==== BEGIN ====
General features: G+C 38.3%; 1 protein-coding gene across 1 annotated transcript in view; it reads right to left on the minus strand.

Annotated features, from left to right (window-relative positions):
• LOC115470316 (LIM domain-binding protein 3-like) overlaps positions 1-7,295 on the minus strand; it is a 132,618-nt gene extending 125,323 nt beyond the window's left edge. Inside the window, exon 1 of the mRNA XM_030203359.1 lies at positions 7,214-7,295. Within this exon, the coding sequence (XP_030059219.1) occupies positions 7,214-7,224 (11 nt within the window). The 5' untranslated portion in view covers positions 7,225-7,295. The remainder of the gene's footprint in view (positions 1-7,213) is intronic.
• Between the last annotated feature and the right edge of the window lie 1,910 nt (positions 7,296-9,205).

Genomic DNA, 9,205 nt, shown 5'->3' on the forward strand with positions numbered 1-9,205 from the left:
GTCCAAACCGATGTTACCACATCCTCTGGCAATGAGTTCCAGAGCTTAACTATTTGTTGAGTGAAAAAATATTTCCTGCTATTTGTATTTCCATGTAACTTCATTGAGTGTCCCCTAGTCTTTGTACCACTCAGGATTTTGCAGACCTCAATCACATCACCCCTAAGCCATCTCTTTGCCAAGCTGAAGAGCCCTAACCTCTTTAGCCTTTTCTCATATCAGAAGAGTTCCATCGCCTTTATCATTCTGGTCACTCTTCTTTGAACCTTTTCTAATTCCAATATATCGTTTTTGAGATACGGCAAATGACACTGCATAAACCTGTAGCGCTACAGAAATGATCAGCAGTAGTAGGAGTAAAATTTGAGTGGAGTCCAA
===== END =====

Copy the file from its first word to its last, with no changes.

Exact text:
General features: G+C 38.3%; 1 protein-coding gene across 1 annotated transcript in view; it reads right to left on the minus strand.

Annotated features, from left to right (window-relative positions):
• LOC115470316 (LIM domain-binding protein 3-like) overlaps positions 1-7,295 on the minus strand; it is a 132,618-nt gene extending 125,323 nt beyond the window's left edge. Inside the window, exon 1 of the mRNA XM_030203359.1 lies at positions 7,214-7,295. Within this exon, the coding sequence (XP_030059219.1) occupies positions 7,214-7,224 (11 nt within the window). The 5' untranslated portion in view covers positions 7,225-7,295. The remainder of the gene's footprint in view (positions 1-7,213) is intronic.
• Between the last annotated feature and the right edge of the window lie 1,910 nt (positions 7,296-9,205).

Genomic DNA, 9,205 nt, shown 5'->3' on the forward strand with positions numbered 1-9,205 from the left:
GTCCAAACCGATGTTACCACATCCTCTGGCAATGAGTTCCAGAGCTTAACTATTTGTTGAGTGAAAAAATATTTCCTGCTATTTGTATTTCCATGTAACTTCATTGAGTGTCCCCTAGTCTTTGTACCACTCAGGATTTTGCAGACCTCAATCACATCACCCCTAAGCCATCTCTTTGCCAAGCTGAAGAGCCCTAACCTCTTTAGCCTTTTCTCATATCAGAAGAGTTCCATCGCCTTTATCATTCTGGTCACTCTTCTTTGAACCTTTTCTAATTCCAATATATCGTTTTTGAGATACGGCAAATGACACTGCATAAACCTGTAGCGCTACAGAAATGATCAGCAGTAGTAGGAGTAAAATTTGAGTGGAGTCCAA